The San Mateo County District Attorney’s Office has charged the suspected gunman in the death shooting on two mushroom farms in Half Moon Bay, California, with seven cases of murder. Chunli Zhao made his first appearance in court on Wednesday, holding up a piece of paper to shield his face from the cameras.
The 66-year-old, who had two court-appointed lawyers and an interpreter, did not enter into a case. Zhao is being held without bail and his arraignment is scheduled for February 16.
San Mateo County District Attorney Steve Wagstaffe told reporters outside the courtroom that Zhao spoke with detectives after his arrest, adding that they “have a sense of the motive at this point based on what he’s told us.”
Wagstaffe also said police found a note in Zhao’s car and that the gun used in the shooting was a Ruger.
If convicted as charged, the suspect could face life without parole or, potentially, the death penalty, Wagstaffe said.
“Making that decision on the death penalty is something that will take place over the next many, many months as we do,” Wagstaffe said.
California Governor Gavin Newsom instituted a moratorium on the death penalty back in March 2019.
San Mateo County Sheriff Christina Corpus said Zhao acted alone Monday when she says he walked into the Mountain Mushroom Farm and shot and killed four people and wounded a fifth.
Police then discovered three more deceased victims at nearby Concord Farms.
Zhao was taken into custody without incident after he was located in his vehicle in the parking lot of a sheriff’s substation and a semi-automatic handgun was found in his vehicle, Corpus said. Investigators believe the suspect was there to turn himself in, but they had not yet confirmed that, Corpus said.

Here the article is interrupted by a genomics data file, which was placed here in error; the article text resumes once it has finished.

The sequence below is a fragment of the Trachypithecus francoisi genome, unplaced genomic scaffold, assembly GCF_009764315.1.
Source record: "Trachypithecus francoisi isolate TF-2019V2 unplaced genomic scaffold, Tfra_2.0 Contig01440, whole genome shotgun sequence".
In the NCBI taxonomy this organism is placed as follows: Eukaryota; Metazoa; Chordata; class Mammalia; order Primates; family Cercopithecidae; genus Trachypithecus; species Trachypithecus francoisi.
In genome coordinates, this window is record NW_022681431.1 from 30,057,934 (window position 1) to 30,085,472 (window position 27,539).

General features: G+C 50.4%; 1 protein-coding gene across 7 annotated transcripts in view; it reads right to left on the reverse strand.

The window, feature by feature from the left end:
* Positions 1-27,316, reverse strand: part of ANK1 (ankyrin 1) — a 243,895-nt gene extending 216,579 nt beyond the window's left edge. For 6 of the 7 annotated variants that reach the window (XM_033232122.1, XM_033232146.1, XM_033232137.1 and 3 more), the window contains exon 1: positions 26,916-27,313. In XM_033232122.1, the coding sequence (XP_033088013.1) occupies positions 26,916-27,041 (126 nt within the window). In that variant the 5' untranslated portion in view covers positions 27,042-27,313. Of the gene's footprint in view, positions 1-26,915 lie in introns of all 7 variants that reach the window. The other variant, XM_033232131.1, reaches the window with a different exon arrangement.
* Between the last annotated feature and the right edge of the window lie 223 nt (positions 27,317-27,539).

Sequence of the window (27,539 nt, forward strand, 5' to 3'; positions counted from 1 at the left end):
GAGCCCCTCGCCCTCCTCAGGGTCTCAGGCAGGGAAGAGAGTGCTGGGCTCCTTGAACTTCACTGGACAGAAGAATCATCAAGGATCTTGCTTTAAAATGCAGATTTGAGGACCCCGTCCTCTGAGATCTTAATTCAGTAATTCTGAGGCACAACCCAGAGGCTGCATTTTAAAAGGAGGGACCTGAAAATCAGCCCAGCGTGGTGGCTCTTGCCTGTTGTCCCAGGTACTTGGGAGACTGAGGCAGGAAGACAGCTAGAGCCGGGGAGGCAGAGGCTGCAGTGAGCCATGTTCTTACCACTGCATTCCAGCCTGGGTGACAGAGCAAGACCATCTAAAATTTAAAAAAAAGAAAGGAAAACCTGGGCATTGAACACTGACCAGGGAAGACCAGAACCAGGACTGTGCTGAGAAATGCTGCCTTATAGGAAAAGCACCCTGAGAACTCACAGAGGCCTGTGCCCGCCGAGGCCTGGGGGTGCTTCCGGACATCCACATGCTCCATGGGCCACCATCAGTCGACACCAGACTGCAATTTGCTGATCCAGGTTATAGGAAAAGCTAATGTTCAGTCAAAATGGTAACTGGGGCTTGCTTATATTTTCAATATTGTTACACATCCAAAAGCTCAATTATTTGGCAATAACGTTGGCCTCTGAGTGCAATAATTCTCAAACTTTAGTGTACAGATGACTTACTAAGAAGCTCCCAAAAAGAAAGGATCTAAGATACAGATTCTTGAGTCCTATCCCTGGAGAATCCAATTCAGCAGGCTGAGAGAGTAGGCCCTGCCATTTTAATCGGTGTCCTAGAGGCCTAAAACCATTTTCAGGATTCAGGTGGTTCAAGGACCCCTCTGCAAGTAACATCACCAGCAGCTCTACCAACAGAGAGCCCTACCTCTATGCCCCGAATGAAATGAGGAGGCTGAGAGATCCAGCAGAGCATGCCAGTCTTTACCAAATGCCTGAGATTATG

On Wednesday, the San Mateo County coroner identified six of the seven shooting victims as Zhishen Liu, 73, Qizhong Cheng, 66, Marciano Martinez Jimenez, 50, Yetao Bing, 43, Aixiang Zhang, 74, and Jingzhi Lum, 64.
The seventh victim has been “tentatively identified” but their names are being withheld pending “positive identification” and notification of next of kin, the coroner said.
Officials have said some of those killed were migrant workers.
Servando Martinez Jimenez told CBS San Francisco that his brother, Marciano Martinez Jimenez, was a delivery person and manager at one of the farms. He said his brother never mentioned Zhao or anything about problems with other workers.
“He was a good person. He was polite and friendly with everyone. He never had any problems with anyone. I don’t understand why all this happened,” Servando Martinez Jimenez said of his brother in Spanish.
Marciano Martinez Jimenez had lived in the United States for 28 years after arriving from the Mexican state of Oaxaca, said his brother, who added that he is working with the Mexican consulate to bring his brother’s body home.